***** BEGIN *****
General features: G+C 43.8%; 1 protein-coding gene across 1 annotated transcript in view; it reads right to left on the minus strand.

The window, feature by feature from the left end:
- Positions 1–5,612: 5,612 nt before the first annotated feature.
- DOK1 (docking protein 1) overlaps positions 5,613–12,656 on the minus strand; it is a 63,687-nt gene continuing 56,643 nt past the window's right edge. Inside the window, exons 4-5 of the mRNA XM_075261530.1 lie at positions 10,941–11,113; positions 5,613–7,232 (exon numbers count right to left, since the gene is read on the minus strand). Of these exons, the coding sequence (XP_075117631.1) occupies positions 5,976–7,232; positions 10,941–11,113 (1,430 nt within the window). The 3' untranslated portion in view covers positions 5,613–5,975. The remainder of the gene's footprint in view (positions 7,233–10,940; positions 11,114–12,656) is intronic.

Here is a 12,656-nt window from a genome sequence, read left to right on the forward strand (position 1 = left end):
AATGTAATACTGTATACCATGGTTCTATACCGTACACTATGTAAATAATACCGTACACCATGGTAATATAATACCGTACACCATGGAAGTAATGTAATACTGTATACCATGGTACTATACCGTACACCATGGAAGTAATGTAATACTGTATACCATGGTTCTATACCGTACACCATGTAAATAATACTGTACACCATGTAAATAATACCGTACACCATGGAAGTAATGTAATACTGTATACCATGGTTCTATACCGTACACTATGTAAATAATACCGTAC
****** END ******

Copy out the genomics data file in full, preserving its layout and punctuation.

General features: G+C 43.8%; 1 protein-coding gene across 1 annotated transcript in view; it reads right to left on the minus strand.

The window, feature by feature from the left end:
- Positions 1–5,612: 5,612 nt before the first annotated feature.
- DOK1 (docking protein 1) overlaps positions 5,613–12,656 on the minus strand; it is a 63,687-nt gene continuing 56,643 nt past the window's right edge. Inside the window, exons 4-5 of the mRNA XM_075261530.1 lie at positions 10,941–11,113; positions 5,613–7,232 (exon numbers count right to left, since the gene is read on the minus strand). Of these exons, the coding sequence (XP_075117631.1) occupies positions 5,976–7,232; positions 10,941–11,113 (1,430 nt within the window). The 3' untranslated portion in view covers positions 5,613–5,975. The remainder of the gene's footprint in view (positions 7,233–10,940; positions 11,114–12,656) is intronic.

Here is a 12,656-nt window from a genome sequence, read left to right on the forward strand (position 1 = left end):
AATGTAATACTGTATACCATGGTTCTATACCGTACACTATGTAAATAATACCGTACACCATGGTAATATAATACCGTACACCATGGAAGTAATGTAATACTGTATACCATGGTACTATACCGTACACCATGGAAGTAATGTAATACTGTATACCATGGTTCTATACCGTACACCATGTAAATAATACTGTACACCATGTAAATAATACCGTACACCATGGAAGTAATGTAATACTGTATACCATGGTTCTATACCGTACACTATGTAAATAATACCGTAC